University of Iowa News Release
Sept. 26, 2003
UI Microbiologist Receives Iowa's Inventor Of The Year Award
Mark Stinski, Ph.D., University of Iowa Distinguished Professor for Virology, has been named Iowa's Inventor of the Year by the Iowa Intellectual Property Law Association.
Stinski, a professor in the UI Department of Microbiology, becomes the 25th recipient of the award for his work in discovering the cytomegalovirus (CMV) promoter, a tool to make proteins that is important in the development of various therapeutic drugs.
Many of these drugs are used throughout the world. They include Rituxin and Zevalin, for treatment of non-Hodgkin's lymphoma; Synagis, for the treatment of respiratory syncetial virus RSV; ReFacto, for the treatment of factor V deficiency in hemophilia; and Zenapax, for the prevention of acute organ rejection after a transplant.
Michael Apicella, M.D., UI professor and head of microbiology, said the discovery, "transformed the modern approach to vaccines and therapeutics" and noted it was, "part of the most important advance in medical therapeutics in the past three decades."
And yet, Stinski said, "When you do something like this, you don't know what the outcome ultimately is going to be. But it turns out it was a good one."
Pharmaceutical products began to emerge in the 1990s, he said, when companies discovered that the CMV promoter enabled them to produce drugs more efficiently than with any other method available.
Stinski's CMV promoter is generally held to be the most effective promoter of its kind to date. Researchers worldwide routinely use it as a part of gene and cellular research, and it can also be used as part of gene therapy, although no drugs developed with the promoter have yet been approved.
"It has resulted in effective treatments for children with serious viral infections, patients with lymphoma and individuals with serious bleeding disorders," Apicella said. "Additional effective agents using the promoter will be available in the near future."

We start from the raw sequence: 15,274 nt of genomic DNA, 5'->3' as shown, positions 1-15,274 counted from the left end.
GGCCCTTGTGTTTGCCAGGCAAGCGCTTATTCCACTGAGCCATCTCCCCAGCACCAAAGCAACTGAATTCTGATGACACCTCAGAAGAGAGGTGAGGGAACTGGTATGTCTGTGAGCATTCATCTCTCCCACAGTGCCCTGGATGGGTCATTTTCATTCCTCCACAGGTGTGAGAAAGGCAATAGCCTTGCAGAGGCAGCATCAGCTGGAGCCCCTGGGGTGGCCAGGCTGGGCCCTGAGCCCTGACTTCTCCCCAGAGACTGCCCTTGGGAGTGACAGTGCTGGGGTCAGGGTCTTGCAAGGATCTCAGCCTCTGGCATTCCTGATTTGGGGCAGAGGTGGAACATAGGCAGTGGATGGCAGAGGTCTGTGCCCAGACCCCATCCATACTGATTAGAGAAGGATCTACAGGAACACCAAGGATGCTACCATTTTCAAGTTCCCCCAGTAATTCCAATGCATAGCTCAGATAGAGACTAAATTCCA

A eukaryotic promoter functions in an organism composed of one or more cells containing visibly evident nuclei and organelles. Stinski's UI laboratory was the first to clone the human cytomegalovirus genome into noninfectious DNA segments. The discovery facilitated the characterization of individual viral glycoproteins and viral regulatory proteins, which eventually led Stinski to his award-winning discovery.
Stinski was nominated for the award by Bruce Wheaton, executive director of the UI Research Foundation. Consistent with UI policy, the UI Research Foundation owns the two Stinski patents (U.S. Patent Nos. 5,168,062 and 5,385,839). Wheaton said the UI Research Foundation has issued about 80 non-exclusive licenses for the invention.
"We are delighted that the Iowa Intellectual Property Law Association has chosen to honor Professor Stinski for his invention," Wheaton said. "The invention has financial importance, but beyond that it makes possible the efficient production of a number of new medicines that are helping make sick people better."
Stinski received his doctoral degree from Michigan State University in 1969. He joined the UI faculty in 1973. He will receive his award Sept. 26 at a banquet sponsored by the association in Des Moines.
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